What Are You Listening To?


DFO Veteran
Aug 7, 2005
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SJW City
My condolences for the assault on you taste, Cap'n Crunch. :sad4::toothy7:

Nah, it's good for me. I worked in bars and nightclubs for a long time, I'm pretty immune to crummy pop music.

It is reminding me how much I viscerally loathe some numbers that are pretty common in the classic rock rotation that don't bother me as background music, but are really hard to sit through if you are trying to be attentive. Also, there are more lawyers in heaven than good songs on country radio since around when Garth Brooks got big.


Well-Known Member
Apr 14, 2020
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Harrisonburg VA
Hines played piano like it was a trumpet, and Sweets Edison played trumpet like few others. They are the only two musicians on this album, which stands on its own musical merit. However, it is also perfect for drummers and/or bassists to play-along. Brushes or sticks work. Either way, listening pleasure or play-along, it's a treasure (IMHO, of course.)
Two great jazz musicians, thanks for reminding me.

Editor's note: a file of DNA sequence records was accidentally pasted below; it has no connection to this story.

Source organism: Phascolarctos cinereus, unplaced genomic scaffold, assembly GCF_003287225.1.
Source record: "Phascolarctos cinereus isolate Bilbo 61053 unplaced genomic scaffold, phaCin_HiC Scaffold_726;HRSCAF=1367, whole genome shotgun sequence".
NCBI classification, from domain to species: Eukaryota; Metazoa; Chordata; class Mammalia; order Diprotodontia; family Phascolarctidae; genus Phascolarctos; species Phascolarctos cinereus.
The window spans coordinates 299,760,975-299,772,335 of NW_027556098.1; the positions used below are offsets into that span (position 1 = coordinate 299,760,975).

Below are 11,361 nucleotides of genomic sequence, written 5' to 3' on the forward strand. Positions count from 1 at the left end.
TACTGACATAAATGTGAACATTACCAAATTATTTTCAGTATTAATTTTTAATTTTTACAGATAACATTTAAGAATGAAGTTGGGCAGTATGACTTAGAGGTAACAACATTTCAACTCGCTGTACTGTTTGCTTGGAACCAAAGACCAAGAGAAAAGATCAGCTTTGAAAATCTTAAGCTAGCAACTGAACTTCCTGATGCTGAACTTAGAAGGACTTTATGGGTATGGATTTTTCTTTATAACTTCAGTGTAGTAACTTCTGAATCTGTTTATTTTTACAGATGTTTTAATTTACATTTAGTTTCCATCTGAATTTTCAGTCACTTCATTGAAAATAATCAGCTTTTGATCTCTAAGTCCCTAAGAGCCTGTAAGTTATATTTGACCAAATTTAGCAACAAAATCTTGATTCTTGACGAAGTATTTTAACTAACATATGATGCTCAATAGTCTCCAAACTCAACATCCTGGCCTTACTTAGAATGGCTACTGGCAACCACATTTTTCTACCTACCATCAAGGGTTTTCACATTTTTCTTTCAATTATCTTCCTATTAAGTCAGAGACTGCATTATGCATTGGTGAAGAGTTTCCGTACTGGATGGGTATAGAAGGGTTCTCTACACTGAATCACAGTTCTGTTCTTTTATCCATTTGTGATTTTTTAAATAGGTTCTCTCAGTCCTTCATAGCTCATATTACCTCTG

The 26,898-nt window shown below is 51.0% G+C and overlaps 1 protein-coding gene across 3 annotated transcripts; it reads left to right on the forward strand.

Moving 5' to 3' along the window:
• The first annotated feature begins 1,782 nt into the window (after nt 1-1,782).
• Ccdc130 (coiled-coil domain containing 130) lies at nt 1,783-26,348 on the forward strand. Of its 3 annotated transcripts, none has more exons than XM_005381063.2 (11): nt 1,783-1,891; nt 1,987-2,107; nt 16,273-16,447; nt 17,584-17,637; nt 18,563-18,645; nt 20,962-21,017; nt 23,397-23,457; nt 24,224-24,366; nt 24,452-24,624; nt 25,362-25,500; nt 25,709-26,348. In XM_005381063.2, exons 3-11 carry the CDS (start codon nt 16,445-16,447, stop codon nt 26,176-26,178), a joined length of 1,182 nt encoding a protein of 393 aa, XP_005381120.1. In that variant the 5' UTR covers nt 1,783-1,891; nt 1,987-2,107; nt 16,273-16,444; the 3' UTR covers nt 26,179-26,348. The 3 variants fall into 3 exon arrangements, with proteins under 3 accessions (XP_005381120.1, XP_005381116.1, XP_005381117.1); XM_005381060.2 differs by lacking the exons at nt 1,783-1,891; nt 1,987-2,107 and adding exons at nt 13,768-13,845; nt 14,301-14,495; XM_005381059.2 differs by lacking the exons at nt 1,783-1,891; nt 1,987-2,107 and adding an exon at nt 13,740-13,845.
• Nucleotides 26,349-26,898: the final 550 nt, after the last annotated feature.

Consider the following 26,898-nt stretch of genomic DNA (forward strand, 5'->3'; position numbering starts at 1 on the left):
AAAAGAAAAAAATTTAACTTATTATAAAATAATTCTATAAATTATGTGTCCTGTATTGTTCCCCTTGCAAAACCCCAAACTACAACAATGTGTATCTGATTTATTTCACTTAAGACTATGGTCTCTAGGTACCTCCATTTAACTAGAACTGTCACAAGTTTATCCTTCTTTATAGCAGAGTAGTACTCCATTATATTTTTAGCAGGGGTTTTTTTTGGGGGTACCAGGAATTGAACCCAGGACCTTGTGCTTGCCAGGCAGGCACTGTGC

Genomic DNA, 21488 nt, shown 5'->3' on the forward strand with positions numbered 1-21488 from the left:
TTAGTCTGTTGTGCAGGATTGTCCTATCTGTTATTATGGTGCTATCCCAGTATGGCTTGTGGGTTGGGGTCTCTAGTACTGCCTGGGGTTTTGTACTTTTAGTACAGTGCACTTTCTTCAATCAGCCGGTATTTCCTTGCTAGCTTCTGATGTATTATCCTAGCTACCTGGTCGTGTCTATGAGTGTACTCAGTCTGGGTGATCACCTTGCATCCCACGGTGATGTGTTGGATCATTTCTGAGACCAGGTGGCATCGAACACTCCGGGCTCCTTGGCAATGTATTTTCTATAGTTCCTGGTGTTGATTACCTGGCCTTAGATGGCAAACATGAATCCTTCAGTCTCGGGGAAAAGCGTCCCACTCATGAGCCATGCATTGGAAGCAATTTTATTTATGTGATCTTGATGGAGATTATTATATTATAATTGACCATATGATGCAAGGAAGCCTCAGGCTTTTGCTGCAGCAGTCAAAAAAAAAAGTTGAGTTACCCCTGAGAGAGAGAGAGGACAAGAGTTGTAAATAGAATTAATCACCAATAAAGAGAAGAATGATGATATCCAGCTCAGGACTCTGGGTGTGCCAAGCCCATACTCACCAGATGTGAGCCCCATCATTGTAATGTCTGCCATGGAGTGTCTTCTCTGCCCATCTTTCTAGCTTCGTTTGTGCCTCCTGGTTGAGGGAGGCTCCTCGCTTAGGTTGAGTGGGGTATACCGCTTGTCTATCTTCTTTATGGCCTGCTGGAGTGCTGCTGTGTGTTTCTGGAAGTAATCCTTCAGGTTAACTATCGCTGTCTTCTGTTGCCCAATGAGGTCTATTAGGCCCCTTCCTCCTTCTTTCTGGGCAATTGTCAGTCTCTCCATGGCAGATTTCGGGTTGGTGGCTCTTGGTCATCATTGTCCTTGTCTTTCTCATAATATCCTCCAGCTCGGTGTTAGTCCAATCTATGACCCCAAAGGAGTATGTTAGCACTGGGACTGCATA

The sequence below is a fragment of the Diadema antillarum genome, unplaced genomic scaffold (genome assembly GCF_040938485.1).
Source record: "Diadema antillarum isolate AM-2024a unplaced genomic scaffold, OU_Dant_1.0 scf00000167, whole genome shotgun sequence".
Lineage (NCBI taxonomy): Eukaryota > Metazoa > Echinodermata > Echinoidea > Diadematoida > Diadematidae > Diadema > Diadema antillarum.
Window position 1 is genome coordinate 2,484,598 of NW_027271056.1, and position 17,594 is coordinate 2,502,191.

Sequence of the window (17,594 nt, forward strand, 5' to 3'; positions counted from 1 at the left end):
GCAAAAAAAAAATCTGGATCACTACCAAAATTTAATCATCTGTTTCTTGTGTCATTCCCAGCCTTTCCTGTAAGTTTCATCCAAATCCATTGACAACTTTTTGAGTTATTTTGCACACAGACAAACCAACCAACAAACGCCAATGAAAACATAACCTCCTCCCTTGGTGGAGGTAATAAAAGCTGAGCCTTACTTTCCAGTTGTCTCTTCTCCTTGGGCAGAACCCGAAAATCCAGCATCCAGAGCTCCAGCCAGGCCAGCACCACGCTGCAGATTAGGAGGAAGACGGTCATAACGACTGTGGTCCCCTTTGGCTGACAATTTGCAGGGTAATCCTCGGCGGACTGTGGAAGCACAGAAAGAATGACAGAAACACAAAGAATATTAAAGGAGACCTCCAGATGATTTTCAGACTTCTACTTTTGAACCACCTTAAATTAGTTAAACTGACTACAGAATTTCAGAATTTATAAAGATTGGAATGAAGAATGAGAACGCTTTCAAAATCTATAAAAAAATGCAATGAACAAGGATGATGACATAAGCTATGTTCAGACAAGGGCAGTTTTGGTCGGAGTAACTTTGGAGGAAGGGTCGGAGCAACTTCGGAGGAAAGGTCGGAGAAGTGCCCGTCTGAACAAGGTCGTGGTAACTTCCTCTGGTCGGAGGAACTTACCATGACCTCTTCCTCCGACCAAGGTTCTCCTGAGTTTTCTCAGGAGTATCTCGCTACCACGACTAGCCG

Maybe you read Elvin Jones' anecdote about Sweets. Elvin said when he first came on the scene, he got a lot of dirty looks when a band was trading fours. His phrasing was unorthodox compared to most drummers, so his 4 bar solo threw everyone off. These were established performers, but they couldn't feel what Elvin was playing and were confused where "1" was. Didn't bode well for Elvin.
But he said there was one guy, Harry Sweets Edison, who always came right in "1" after Elvin played 4 bars while other guys were lost. Sweets was an old timer, but the "new" rhythm patterns didn't throw him off one bit.

Elvin asked Sweets how he was able to come in perfectly all the time while other guys couldn't follow his drumming.
Sweets replied, "I count. I count 4 bars, then I come in."